Words by Kim West..
By the afternoon, we were well into our flow and images were finding us as quickly as we were finding them – and what better place to discover the true culture of the Northern Quarter than Affleck’s Palace. I can describe it only as an eclectic cave of an alternative department store; a place for smaller businesses to rent a space to exhibit or sell or create. Fantasy mixes with fashion, expressive teenagers and tattooed bear-like men rub shoulders with old ladies, young children and everyone in between. I even saw a guy who could pass for Johnny Depp. There was a definite retro feel to the place, you wouldn’t struggle to find anything from a 1950’s fur coat to an Eighties boom-box.
For the most part of the day, our group of four wandered together, stretching in different directions but not going far – I tended to hang back to watch Keith work rather than altering the dynamic by muscling in, but as soon as we hit Affleck’s, we subconsciously broke up. There were 4 or 5 floors of rented space, full to the brim with jewellery, clothes, fancy dress and artwork, and all presented by shop owners as equally individual as the pieces they were selling. This place is a treasure trove – not just for buyers, but for photographers. You can’t fail to be excited and inspired by the people and sights around you – Keith even pulled yours truly in for a shot against a background of music posters on a stairwell – this led a lady to approach us regarding her sons’ photography work and a group he ran. I find it amazing how the most random of people and conversations crop up when they see Keith with a camera, and how many people actually approach him as well as the other way round. Business cards and details were swapped and firm agreement made that Affleck’s is definitely on the list for visiting with the Manchester Street Photography Courses – it’s like a playground.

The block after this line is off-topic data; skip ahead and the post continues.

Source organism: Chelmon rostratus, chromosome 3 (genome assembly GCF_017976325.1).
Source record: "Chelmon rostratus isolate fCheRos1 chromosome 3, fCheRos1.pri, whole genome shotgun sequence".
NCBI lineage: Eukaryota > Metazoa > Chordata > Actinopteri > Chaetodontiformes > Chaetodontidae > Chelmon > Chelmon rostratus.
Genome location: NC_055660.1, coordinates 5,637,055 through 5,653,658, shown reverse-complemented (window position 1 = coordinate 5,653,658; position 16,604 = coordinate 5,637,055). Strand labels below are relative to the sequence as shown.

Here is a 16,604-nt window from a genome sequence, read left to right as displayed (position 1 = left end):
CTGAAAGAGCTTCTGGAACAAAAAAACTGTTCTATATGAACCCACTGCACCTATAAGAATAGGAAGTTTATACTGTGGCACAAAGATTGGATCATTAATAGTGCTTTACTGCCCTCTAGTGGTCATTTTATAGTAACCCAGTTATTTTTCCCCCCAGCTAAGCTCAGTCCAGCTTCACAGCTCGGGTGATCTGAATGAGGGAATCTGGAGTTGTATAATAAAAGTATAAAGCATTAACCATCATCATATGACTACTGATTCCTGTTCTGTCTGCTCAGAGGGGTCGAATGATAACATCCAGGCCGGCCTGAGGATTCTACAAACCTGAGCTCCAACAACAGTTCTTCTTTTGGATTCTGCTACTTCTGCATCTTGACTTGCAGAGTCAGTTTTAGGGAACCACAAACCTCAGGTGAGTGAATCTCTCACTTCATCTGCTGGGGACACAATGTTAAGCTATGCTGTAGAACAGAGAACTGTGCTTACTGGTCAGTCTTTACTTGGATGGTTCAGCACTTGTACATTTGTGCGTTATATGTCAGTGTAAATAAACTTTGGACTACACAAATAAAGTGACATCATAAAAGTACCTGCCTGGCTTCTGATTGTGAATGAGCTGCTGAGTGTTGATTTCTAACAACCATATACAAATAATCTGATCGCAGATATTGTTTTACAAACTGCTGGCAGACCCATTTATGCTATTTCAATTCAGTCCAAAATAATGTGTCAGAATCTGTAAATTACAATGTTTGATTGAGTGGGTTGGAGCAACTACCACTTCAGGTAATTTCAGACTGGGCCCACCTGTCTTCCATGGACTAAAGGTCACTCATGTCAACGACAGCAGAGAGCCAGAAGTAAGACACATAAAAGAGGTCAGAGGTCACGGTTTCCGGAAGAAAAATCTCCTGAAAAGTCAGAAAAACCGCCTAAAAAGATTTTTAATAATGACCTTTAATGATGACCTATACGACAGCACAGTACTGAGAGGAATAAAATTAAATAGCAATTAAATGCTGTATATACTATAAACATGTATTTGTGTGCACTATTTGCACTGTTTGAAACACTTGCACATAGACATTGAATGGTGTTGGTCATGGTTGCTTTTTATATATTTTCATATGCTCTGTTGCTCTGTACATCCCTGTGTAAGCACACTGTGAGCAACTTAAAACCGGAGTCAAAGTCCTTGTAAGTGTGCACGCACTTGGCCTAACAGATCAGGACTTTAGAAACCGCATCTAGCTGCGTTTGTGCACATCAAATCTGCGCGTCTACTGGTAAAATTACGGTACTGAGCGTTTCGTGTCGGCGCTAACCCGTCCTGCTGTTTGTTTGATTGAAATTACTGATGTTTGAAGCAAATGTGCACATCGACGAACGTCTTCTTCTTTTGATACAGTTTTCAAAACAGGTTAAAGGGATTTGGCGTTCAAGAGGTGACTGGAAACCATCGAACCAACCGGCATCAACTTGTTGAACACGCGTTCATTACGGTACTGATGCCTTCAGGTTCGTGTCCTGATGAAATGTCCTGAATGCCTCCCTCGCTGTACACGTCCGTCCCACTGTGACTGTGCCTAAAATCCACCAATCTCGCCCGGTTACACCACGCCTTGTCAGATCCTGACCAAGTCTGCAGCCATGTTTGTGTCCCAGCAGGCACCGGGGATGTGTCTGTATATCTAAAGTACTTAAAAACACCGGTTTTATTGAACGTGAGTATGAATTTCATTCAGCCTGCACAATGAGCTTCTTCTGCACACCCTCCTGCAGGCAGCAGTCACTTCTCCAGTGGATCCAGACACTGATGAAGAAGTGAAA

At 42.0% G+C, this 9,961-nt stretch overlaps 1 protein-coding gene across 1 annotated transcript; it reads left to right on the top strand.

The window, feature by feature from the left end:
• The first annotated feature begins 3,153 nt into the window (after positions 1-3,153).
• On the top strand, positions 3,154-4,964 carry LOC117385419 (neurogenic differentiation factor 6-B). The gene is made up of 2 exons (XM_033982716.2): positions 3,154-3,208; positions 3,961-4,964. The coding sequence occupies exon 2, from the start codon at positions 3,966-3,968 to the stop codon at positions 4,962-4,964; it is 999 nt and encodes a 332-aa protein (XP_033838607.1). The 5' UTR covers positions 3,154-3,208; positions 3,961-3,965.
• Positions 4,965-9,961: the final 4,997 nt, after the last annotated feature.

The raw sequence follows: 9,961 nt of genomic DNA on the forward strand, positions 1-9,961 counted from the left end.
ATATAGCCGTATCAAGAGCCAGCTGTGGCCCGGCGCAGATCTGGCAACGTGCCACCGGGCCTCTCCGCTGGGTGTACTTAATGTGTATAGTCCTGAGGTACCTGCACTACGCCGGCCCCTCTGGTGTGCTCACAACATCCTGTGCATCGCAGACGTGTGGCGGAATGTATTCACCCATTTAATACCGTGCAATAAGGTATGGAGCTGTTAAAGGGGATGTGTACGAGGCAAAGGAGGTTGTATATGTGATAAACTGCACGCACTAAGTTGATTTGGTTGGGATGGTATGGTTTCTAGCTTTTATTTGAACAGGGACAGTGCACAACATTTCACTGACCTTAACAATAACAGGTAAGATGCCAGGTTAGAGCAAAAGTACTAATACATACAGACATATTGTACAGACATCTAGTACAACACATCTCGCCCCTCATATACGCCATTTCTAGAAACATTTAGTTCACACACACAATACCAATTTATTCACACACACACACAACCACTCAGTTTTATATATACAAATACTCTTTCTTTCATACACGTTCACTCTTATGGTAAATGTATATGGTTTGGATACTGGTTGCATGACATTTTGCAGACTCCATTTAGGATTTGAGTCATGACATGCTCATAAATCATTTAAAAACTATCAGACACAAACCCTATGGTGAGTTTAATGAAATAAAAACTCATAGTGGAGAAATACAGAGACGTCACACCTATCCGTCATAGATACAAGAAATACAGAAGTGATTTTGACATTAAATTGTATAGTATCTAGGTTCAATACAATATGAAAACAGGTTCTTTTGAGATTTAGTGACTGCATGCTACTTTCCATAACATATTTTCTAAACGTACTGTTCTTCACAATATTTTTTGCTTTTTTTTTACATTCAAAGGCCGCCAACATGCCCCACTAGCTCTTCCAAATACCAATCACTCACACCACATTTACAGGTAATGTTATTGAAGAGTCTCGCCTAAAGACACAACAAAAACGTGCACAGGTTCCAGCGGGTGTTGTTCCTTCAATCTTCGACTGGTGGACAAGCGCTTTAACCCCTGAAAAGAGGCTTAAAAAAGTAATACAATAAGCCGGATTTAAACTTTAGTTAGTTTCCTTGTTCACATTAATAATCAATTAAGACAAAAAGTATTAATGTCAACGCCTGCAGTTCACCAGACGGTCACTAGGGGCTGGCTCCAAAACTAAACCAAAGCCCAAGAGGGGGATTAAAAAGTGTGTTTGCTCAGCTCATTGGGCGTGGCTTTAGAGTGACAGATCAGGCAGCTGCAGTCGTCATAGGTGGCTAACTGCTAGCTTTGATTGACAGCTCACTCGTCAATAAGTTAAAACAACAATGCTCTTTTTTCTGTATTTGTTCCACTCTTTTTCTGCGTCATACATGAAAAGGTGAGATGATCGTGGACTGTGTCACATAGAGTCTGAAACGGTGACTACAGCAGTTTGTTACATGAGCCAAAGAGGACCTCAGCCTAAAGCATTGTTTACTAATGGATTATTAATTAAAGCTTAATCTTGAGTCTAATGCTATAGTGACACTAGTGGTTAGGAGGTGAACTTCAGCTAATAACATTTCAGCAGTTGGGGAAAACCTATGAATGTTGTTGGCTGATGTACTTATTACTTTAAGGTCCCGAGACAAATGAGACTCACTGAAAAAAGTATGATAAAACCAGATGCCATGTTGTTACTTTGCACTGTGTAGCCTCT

From the Northern Quarter, Scott led us on to Ancoats, the next great up-and-coming area in the culture history of Manchester. On passing a group of three guys smoking outside their office building, one of them showed an interest and called us over. Keith explained it sometimes happens – an extrovert shows an interest and invites Keith to shoot. In this case, a guy in a suit with gangster-like qualities provided what we agreed was probably the shot-of-the-day. He oozed charisma and cheek, and smoked his cigarette the way Keith used to – his eyes told a thousand stories and he was naturally the centre of their group, totally at ease in front of the camera. Another of the group proceeded to tell us about “The Peeps” that were dotted around the area – a series of telescope looking metal spyglasses that have been placed on the outside of buildings for passers-by to look into – each holding a bricked up piece of industrial history. I loved how this guy who’d never met us before, took time out of his day to give us a quick tour down the street – hewas intrigued by Keith’s history and work, my role in the day, who was who and why we were there. I don’t exactly live in a bubble myself, but I was suitably impressed to see the levels of communication between likeminded people. It truly reinforces our previous discussions around human behaviour.
The end of our day was spent doing a final round-up on Oldham and Tib Street – an old lady checking her handbag next to a Banksy-looking -duck seemed too good to be true and I pointed her out to Keith – too late. He’d already shot her ten seconds earlier, slowly walking past a tattoo parlour. Keith often portrays humour in his images via the juxtaposition of certain characters against opposing backdrops. There’s a little blue humour in this one. I’ll let you make your own mind up…
Here is more information for Keith’s Street Photography Course in Manchester..